What you need to know
- Microsoft Authenticator is gaining the ability to store and autofill your Edge passwords.
- Spotted in early November, the feature now seems to be rolling out to more beta users.
- For many, this feature will let them ditch Enpass, LastPass, and other paid password managers.
Microsoft Authenticator is a free and essential app used for two-factor authentication (2FA) with code generation and on-device notifications. The app is available on iOS and Android, geared towards consumers and enterprise with some excellent features like cloud-backup, app security lock, limited screen captures, and more.
Interestingly, the app also now appears to be gaining the ability to sync – and manage – your passwords from the Edge browser, including autofill ability.
The new feature is in early testing in the beta apps for iOS and Android (A/B testing). It was initially spotted in early November, but now seems to be rolling out to more users.
The concept is simple. If you use Microsoft Edge browser on your desktop, laptop, or phone, and you choose to save your passwords to it, those passwords can now populate in Authenticator (with your permission).
Currently, on Edge for PC, users can manage their passwords through Settings > Profiles > Passwords, including security notifications if your password has been leaked. But there is no separate app to do so, unlike services like Enpass, 1Password, or LastPass.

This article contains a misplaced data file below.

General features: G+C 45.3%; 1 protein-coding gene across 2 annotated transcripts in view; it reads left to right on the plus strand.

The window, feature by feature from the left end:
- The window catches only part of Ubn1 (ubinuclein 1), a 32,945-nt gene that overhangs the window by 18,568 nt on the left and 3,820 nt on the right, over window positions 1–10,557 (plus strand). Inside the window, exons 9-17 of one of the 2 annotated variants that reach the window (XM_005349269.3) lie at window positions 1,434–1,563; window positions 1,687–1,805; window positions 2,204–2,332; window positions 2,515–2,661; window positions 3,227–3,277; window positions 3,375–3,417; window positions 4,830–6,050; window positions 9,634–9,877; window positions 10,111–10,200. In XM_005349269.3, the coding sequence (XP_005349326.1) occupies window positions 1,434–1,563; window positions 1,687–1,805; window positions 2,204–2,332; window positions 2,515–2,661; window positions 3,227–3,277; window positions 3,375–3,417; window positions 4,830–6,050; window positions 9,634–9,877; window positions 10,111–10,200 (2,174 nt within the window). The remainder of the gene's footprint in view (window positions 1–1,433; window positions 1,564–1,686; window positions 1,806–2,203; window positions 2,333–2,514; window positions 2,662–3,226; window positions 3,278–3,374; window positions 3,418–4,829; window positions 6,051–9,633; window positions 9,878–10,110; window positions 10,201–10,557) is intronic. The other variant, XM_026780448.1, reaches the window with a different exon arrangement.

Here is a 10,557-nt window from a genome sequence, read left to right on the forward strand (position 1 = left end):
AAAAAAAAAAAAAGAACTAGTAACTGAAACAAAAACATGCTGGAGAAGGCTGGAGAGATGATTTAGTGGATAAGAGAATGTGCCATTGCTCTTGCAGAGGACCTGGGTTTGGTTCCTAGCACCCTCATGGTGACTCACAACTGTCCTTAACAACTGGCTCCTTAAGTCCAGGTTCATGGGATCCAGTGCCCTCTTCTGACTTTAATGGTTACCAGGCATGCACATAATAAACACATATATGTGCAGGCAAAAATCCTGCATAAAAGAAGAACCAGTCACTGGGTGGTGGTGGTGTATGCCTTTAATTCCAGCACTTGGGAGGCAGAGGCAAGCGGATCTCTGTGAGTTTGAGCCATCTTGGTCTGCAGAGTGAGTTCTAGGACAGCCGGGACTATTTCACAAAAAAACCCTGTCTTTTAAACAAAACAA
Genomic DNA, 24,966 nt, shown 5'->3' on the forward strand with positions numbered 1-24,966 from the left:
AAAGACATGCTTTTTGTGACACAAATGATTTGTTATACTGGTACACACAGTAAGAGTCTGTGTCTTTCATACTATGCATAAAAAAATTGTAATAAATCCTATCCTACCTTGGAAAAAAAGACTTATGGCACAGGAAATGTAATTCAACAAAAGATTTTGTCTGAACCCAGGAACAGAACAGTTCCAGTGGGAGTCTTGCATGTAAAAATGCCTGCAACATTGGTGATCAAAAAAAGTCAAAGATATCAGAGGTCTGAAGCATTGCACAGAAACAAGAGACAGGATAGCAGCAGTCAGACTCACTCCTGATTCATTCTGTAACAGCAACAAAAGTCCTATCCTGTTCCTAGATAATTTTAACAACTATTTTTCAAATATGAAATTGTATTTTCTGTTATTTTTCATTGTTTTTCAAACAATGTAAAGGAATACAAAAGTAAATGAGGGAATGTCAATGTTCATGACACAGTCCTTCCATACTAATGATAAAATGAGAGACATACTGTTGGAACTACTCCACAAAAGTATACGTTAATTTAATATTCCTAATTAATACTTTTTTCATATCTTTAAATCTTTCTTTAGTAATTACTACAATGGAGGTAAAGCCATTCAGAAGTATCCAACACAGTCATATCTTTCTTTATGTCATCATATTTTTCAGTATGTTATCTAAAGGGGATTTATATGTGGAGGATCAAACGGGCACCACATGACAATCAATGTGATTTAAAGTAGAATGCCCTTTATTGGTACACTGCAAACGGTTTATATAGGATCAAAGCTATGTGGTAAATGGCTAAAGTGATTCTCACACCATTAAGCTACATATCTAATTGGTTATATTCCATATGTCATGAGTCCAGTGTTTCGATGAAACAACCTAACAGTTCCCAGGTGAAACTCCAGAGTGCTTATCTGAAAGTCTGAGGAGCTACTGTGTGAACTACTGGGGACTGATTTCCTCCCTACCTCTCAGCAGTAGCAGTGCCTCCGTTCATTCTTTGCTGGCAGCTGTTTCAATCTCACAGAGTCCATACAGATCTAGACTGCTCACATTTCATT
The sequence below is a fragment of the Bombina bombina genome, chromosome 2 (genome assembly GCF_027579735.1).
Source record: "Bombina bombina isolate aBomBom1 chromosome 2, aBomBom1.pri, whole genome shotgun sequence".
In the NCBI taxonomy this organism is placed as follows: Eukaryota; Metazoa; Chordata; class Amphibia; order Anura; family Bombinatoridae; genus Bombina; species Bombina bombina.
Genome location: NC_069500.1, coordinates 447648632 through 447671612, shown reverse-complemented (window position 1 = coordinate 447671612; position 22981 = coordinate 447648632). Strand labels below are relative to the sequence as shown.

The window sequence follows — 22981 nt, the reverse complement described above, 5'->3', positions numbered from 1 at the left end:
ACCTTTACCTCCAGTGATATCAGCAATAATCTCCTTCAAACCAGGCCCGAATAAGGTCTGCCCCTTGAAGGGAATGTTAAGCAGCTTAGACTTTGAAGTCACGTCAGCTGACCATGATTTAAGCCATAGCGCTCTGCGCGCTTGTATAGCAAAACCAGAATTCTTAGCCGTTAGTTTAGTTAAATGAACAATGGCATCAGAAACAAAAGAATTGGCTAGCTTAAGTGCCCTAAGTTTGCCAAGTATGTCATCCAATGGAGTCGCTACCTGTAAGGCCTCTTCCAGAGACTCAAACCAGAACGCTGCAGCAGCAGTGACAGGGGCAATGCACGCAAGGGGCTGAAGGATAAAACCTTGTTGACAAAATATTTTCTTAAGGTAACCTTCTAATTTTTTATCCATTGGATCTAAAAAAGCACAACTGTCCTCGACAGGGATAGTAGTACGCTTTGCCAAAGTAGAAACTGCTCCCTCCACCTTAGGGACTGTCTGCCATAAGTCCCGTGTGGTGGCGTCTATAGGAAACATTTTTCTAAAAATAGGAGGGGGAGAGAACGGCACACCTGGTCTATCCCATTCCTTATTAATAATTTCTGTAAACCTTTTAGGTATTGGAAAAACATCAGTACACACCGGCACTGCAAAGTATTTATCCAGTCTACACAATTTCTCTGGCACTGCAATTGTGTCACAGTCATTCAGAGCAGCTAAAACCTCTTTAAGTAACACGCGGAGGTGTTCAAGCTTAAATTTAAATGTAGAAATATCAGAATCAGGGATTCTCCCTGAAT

The feature is a creative expansion of Microsoft's continued push to offer seamless feature parity between iOS, Android, and PC. It also makes switching away from paid services for password managers that much easier. The ability to enable auto-fill, where Authenticator will populate your login information to your mobile browser, is especially useful.
No word on when this feature will roll out to the public, but it's clear that between Authenticator's password sync and Edge's ability to sync open tab history that Microsoft is flipping the switch on cloud syncing. It's been a long time waiting, but it seems to be worth it.
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Daniel Rubino is the Editor-in-chief of Windows Central. He is also the head reviewer, podcast co-host, and analyst. He has been covering Microsoft since 2007, when this site was called WMExperts (and later Windows Phone Central). His interests include Windows, laptops, next-gen computing, and watches. He has been reviewing laptops since 2015 and is particularly fond of 2-in-1 convertibles, ARM processors, new form factors, and thin-and-light PCs. Before all this tech stuff, he worked on a Ph.D. in linguistics, watched people sleep (for medical purposes!), and ran the projectors at movie theaters because it was fun.